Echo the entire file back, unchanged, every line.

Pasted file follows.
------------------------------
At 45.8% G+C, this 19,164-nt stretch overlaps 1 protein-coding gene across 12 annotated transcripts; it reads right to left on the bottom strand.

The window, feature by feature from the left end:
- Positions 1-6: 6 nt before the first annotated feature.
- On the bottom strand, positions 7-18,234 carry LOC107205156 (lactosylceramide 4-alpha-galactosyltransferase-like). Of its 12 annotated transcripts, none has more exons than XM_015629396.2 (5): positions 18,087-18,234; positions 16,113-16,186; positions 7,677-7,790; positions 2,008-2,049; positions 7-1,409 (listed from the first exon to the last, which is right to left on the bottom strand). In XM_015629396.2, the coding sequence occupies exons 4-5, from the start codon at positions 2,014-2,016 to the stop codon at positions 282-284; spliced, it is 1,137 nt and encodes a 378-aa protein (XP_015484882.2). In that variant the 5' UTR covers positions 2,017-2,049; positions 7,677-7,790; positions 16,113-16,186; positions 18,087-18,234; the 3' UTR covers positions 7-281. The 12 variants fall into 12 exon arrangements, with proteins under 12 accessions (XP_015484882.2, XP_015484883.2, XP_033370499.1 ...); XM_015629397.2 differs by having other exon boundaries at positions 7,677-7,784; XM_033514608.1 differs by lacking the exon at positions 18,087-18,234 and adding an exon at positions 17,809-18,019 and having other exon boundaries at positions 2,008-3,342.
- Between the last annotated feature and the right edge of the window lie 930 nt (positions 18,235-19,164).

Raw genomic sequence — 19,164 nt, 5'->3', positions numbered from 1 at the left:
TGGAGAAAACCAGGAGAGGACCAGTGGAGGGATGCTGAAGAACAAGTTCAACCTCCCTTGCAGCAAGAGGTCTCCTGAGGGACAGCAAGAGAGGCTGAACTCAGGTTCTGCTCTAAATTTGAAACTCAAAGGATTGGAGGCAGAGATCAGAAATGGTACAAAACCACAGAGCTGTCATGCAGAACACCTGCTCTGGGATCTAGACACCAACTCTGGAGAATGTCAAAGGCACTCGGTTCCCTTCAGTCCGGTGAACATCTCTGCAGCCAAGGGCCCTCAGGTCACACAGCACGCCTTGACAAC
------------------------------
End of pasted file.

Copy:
At 45.8% G+C, this 19,164-nt stretch overlaps 1 protein-coding gene across 12 annotated transcripts; it reads right to left on the bottom strand.

The window, feature by feature from the left end:
- Positions 1-6: 6 nt before the first annotated feature.
- On the bottom strand, positions 7-18,234 carry LOC107205156 (lactosylceramide 4-alpha-galactosyltransferase-like). Of its 12 annotated transcripts, none has more exons than XM_015629396.2 (5): positions 18,087-18,234; positions 16,113-16,186; positions 7,677-7,790; positions 2,008-2,049; positions 7-1,409 (listed from the first exon to the last, which is right to left on the bottom strand). In XM_015629396.2, the coding sequence occupies exons 4-5, from the start codon at positions 2,014-2,016 to the stop codon at positions 282-284; spliced, it is 1,137 nt and encodes a 378-aa protein (XP_015484882.2). In that variant the 5' UTR covers positions 2,017-2,049; positions 7,677-7,790; positions 16,113-16,186; positions 18,087-18,234; the 3' UTR covers positions 7-281. The 12 variants fall into 12 exon arrangements, with proteins under 12 accessions (XP_015484882.2, XP_015484883.2, XP_033370499.1 ...); XM_015629397.2 differs by having other exon boundaries at positions 7,677-7,784; XM_033514608.1 differs by lacking the exon at positions 18,087-18,234 and adding an exon at positions 17,809-18,019 and having other exon boundaries at positions 2,008-3,342.
- Between the last annotated feature and the right edge of the window lie 930 nt (positions 18,235-19,164).

Raw genomic sequence — 19,164 nt, 5'->3', positions numbered from 1 at the left:
TGGAGAAAACCAGGAGAGGACCAGTGGAGGGATGCTGAAGAACAAGTTCAACCTCCCTTGCAGCAAGAGGTCTCCTGAGGGACAGCAAGAGAGGCTGAACTCAGGTTCTGCTCTAAATTTGAAACTCAAAGGATTGGAGGCAGAGATCAGAAATGGTACAAAACCACAGAGCTGTCATGCAGAACACCTGCTCTGGGATCTAGACACCAACTCTGGAGAATGTCAAAGGCACTCGGTTCCCTTCAGTCCGGTGAACATCTCTGCAGCCAAGGGCCCTCAGGTCACACAGCACGCCTTGACAAC